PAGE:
The National Association of the Deaf and five deaf Americans have sued the White House, arguing that the lack of a sign language interpreter at President Trump’s coronavirus briefings violates the First Amendment.
The association is seeking to force Mr. Trump and other White House officials to use American Sign Language, or A.S.L., interpreters during “television broadcasts of their coronavirus press conferences and briefings to make them accessible to deaf and hard-of-hearing people.”
The lawsuit contends that the refusal to provide in-frame sign language prevents the plaintiffs from accessing the communications provided by their elected representatives, thus violating their First Amendment rights.
“Upon learning about the practice, Acting Secretary Wolf directed the DHS Intelligence & Analysis Directorate to immediately discontinue collecting information involving members of the press,” a department spokesman said in a statement. “In no way does the Acting Secretary condone this practice and he has immediately ordered an inquiry into the matter. The Acting Secretary is committed to ensuring that all DHS personnel uphold the principles of professionalism, impartiality and respect for civil rights and civil liberties, particularly as it relates to the exercise of First Amendment rights.”
The Justice Department had sought a temporary restraining order against Bolton and his publisher, Simon & Schuster, citing what it called the presence of classified information in Bolton’s manuscript. But the book already has been widely reported on, and it is scheduled to be released Tuesday.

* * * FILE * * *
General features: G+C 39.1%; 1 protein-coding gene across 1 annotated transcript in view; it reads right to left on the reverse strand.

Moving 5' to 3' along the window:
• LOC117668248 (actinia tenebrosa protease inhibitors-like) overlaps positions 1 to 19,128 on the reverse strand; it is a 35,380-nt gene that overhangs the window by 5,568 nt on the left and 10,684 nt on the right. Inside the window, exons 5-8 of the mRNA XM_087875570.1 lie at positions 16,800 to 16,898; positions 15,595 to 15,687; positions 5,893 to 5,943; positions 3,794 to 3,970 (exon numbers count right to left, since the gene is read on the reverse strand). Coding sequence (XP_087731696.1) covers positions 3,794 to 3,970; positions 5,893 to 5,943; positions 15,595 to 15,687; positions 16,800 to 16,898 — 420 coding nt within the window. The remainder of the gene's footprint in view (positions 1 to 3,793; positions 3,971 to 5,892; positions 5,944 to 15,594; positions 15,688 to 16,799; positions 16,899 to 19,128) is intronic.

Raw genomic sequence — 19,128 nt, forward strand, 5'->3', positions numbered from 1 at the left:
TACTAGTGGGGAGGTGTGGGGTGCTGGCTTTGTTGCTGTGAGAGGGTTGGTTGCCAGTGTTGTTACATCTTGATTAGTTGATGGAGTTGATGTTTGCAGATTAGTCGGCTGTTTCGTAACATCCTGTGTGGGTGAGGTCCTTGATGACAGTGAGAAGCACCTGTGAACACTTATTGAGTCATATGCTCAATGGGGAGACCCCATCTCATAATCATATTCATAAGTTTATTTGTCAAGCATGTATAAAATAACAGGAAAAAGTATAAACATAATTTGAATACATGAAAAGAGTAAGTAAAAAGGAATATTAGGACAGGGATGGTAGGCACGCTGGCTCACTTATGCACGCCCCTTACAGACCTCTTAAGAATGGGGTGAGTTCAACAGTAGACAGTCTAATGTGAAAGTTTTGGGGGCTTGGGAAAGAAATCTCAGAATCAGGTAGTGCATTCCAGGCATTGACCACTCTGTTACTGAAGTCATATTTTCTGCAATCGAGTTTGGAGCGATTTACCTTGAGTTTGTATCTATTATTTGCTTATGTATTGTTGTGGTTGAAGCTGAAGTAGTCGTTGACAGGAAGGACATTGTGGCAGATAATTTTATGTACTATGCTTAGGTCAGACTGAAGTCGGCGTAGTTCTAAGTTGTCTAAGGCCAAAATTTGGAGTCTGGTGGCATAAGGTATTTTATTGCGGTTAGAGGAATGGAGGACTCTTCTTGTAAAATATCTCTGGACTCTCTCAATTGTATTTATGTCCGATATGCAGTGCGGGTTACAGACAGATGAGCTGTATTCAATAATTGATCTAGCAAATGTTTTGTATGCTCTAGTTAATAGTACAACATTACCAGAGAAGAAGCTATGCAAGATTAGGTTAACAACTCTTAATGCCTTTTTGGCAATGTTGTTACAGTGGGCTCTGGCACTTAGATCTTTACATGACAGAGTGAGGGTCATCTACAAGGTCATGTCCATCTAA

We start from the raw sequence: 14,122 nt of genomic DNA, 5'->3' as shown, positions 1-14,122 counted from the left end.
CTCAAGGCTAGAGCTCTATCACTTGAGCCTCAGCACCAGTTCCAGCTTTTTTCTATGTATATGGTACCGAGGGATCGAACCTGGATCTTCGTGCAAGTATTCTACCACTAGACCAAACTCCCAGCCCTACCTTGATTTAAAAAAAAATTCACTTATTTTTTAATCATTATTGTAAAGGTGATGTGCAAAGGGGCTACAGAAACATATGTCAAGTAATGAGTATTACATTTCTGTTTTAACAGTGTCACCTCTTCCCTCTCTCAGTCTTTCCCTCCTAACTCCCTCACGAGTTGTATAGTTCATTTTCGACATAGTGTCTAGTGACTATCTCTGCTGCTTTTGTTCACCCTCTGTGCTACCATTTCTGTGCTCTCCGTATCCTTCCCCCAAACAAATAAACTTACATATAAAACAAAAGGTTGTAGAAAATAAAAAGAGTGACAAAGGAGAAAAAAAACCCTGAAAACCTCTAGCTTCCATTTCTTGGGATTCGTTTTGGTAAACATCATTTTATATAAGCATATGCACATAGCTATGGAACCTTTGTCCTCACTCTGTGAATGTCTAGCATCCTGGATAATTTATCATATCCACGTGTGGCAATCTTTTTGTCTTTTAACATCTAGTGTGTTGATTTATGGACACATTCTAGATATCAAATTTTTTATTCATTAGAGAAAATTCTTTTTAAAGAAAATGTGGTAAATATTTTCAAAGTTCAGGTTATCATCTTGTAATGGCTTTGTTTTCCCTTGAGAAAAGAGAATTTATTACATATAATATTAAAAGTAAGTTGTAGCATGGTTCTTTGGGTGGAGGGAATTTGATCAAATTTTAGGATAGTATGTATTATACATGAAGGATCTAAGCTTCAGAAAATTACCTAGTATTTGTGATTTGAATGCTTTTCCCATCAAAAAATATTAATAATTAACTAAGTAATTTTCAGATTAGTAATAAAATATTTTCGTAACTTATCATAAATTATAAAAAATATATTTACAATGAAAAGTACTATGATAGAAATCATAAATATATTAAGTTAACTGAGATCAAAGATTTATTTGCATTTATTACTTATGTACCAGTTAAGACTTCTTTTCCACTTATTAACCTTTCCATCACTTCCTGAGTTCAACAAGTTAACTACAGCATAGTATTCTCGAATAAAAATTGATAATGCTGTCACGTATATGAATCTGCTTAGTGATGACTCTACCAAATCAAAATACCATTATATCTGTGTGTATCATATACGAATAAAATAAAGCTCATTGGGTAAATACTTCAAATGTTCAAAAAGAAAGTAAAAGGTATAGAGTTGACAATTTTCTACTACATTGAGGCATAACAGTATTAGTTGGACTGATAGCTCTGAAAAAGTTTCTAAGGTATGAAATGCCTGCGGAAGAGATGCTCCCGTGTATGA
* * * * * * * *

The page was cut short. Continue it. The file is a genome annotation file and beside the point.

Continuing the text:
“We are grateful that the Court has vindicated the strong First Amendment protections against censorship and prior restraint of publication,” the publisher said in a statement shared Saturday with NPR. “We are very pleased that the public will now have the opportunity to read Ambassador Bolton’s account of his time as National Security Advisor.”
The campaign sent a cease-and-desist letter last week threatening to sue broadcasters for running a “patently false, misleading and deceptive” advertisement paid for by the progressive political action committee Priorities USA. The complaint focuses on a bit of editing trickery: The ad, featuring footage from a rally, cuts from Mr. Trump saying “coronavirus” to Mr. Trump saying “this is their new hoax.” The president later argued he wasn’t calling the virus itself a hoax, but rather the Democrats’ attempts to “pin this on somebody” by lambasting the White House response to the epidemic.